Telecommunications technology is booming, but with the positive developments have come some negatives, including new ways to skirt laws banning illegal sales calls.
Such prohibited calls include robotic sales calls and solicitation calls to names on the national Do Not Call Registry. In an effort to address the illicit “robocalls” — those using automatic dialing and speaking — the Federal Trade Commission recently issued a challenge offering $50,000 to anyone who could find a way to block the unlawful calls.
The deadline for entries expired last week, and a panel of judges is wading through more than 370 valid submissions. The winner, to be named in April, will receive the cash in hopes of encouraging that person or entity to develop and market a technology for the millions of people who have filed robocall-related complaints with the FTC.
On the rise
In the 2012 budget year, the FTC received 3.84 million complaints nationwide from registrants on the do-not-call list. Of those complaints, 2.26 million involved a recorded message, according to the FTC’s Do Not Call Registry’s data book. In Iowa, residents on the list filed 30,737 complaints in the last budget year, up from 19,650 in 2011 and 12,089 in 2010.
Telecommunications and technology experts in Iowa say complaints are on the rise as illegal callers are discovering new and simpler ways to blast residents with telephonic sales pitches.
Although most say a tool to block those calls would be welcome, they believe creating one is almost impossible. And, some say, it should be avoided because of First Amendment issues and because some robocalls are beneficial.
Consider those issued by schools or law enforcement regarding emergency situations or meetings, said Nicholas Johnson, a University of Iowa adjunct professor who has served on the Federal Communications Commission, a government group similar to the FTC.
And, Johnson said, robocalls that are political in nature are ignored by federal law because of free speech concerns.
“There is a balance between allowing robocalls and allowing people to opt out,” he said. “You need to take into account that there are First Amendment issues. It doesn’t mean we can’t have a do-not-call list. It means we can’t unilaterally strike (robocalls) down.”
Johnson said caller identification has been a great way to screen out unwanted sales calls in the past, but illegal callers have found ways around that. Techniques, Johnson said, include disguising phone numbers or making them appear local.
“One reason we might have seen an increase in complaints in Iowa is that telemarketing is now an industry in this state,” he said.
It’s not unusual for government agencies — like the FTC and the FCC — to issue public challenges for monetary rewards.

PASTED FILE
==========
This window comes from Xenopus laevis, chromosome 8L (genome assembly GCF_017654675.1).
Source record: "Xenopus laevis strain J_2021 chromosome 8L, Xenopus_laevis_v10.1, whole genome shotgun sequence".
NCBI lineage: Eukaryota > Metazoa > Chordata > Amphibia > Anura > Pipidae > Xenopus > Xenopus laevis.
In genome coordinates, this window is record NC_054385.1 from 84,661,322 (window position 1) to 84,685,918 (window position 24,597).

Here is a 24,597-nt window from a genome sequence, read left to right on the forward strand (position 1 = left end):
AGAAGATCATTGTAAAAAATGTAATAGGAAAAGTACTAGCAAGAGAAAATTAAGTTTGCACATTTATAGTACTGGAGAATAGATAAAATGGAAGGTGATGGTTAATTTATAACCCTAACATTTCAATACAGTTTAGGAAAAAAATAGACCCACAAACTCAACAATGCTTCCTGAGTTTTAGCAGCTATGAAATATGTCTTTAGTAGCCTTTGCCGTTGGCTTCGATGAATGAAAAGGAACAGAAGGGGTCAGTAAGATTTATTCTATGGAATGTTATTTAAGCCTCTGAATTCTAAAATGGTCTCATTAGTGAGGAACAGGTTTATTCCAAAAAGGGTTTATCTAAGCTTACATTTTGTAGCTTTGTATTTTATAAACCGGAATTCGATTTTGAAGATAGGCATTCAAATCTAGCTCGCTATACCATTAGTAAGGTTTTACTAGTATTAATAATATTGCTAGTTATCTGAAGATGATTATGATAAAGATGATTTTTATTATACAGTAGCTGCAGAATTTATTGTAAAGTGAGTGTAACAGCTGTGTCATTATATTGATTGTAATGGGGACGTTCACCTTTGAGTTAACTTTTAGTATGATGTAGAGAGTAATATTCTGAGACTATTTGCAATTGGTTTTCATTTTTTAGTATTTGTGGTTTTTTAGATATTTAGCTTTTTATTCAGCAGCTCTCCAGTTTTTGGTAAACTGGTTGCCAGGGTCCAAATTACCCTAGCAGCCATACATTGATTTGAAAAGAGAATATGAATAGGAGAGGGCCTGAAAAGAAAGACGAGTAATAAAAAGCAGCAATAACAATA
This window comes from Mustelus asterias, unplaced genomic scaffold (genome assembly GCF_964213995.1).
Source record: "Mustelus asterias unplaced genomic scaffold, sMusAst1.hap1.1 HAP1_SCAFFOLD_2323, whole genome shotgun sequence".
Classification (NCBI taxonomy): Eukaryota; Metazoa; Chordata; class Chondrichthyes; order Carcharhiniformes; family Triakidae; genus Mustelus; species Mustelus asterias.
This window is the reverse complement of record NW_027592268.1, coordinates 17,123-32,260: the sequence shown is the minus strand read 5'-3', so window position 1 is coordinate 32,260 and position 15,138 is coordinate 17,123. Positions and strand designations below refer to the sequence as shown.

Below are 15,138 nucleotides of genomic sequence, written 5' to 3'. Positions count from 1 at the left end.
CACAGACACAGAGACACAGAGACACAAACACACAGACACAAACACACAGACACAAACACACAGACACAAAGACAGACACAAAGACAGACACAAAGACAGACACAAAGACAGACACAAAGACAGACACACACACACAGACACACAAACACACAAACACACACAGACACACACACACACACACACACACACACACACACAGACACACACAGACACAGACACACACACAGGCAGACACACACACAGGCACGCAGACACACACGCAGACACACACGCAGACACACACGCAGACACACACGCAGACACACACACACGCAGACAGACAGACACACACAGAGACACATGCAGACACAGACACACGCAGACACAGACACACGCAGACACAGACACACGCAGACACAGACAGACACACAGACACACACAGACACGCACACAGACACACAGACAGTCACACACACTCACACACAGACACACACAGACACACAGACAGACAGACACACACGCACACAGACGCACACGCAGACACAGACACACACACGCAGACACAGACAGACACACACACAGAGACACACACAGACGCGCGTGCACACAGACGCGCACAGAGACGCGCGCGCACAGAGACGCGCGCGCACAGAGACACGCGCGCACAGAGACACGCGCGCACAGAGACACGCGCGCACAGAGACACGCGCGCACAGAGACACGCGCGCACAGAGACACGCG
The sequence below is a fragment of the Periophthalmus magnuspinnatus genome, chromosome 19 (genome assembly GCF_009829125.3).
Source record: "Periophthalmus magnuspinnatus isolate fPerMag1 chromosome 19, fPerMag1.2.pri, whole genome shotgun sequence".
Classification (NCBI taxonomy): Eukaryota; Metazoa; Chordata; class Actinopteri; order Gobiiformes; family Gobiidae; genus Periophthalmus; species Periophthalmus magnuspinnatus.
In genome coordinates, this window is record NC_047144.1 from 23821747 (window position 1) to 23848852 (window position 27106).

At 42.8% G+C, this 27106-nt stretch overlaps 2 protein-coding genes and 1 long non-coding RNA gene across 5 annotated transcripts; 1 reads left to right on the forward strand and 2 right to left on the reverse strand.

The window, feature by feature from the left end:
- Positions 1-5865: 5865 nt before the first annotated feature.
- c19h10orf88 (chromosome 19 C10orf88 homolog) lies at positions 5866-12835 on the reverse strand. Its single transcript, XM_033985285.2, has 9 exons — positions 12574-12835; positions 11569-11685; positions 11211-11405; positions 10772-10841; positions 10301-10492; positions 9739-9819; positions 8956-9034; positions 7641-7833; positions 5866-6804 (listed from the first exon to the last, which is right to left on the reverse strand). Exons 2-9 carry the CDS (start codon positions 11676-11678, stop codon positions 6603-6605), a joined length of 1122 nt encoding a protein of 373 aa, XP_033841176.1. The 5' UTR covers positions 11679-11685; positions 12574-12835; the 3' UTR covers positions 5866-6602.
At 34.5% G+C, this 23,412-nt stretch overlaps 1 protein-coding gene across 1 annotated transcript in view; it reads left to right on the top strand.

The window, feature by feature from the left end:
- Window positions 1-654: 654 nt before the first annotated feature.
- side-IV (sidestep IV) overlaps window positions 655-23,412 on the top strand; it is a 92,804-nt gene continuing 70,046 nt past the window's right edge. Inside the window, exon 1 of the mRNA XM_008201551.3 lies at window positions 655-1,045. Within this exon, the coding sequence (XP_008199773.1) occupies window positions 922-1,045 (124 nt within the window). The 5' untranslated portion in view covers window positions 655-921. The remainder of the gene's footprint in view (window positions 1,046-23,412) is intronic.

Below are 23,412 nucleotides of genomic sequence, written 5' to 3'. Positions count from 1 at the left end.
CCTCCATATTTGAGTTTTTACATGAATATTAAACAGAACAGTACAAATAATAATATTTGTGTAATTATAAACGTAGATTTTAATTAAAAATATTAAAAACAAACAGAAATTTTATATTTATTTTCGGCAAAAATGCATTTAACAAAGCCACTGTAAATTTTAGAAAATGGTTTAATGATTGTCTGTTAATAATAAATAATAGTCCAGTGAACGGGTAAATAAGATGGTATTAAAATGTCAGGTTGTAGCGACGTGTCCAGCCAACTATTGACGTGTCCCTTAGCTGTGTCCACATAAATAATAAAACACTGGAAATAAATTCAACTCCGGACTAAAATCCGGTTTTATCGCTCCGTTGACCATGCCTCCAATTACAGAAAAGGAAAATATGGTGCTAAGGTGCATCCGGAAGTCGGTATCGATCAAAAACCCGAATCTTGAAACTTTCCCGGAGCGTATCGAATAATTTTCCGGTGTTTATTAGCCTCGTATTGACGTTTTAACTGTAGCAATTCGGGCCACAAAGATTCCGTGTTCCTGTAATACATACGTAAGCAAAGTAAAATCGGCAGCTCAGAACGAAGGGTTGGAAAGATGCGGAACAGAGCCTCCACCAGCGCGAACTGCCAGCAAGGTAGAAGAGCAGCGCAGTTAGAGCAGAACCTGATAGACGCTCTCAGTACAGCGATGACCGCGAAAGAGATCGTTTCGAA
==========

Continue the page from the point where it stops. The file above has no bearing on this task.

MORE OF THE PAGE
In fact, the federal government currently has 237 open challenges like the U.S. Department of Health and Human Services’ $80,000 challenge asking developers to design a mobile application helping people live well.
Johnson said spending money on the front end to motivate innovation can save money in the long run.
Iowa State University professor Doug Jacobson said he thinks the FTC’s challenge is difficult because, how do you define “illegal robocalls?”
“It’s like saying, ‘Let’s make spam illegal,’?” he said. “Well, when is something spam vs. email? When does something cross that line of being an illegal robocall?”
Jacobson, who teaches computer engineering, said there might be a way to make it more difficult for robocalls to get through, but that could block other calls as well. And, he said, robocallers likely would just find another technique.
“They adapt to the technologies,” he said.
Any real fix, Jacobson said, is going to have to come from the carriers — and he doesn’t think they’re interested.
“They make money on call volume,” he said.
Jacobson credited the government for trying to find a solution but said that unless they step up enforcement, violators are going to keep taking chances with illegal automated calls.
“If I’m not going to get caught, and there is no penalty, I might as well do it,” he said.
Don’t stay silent
The FTC handles call complaints — a number that is almost three times greater than it was five years ago. But Kati Daffan, an attorney with the FTC’s bureau of consumer protection, said the federal agency isn’t able to respond or investigate every gripe.
“We use them to spot trends and things that a lot of people are complaining about,” she said.
Each complaint is automatically entered into a database accessible by any law enforcement agency in the country, Daffan said. Investigators can jump into the database to check details about a local complaint, and Daffan said, agencies can sign up to receive alerts when a local complaint is filed.“There is a strong reason to complain because it is getting the word out to law enforcement in this country that this is something that happened to you,” she said.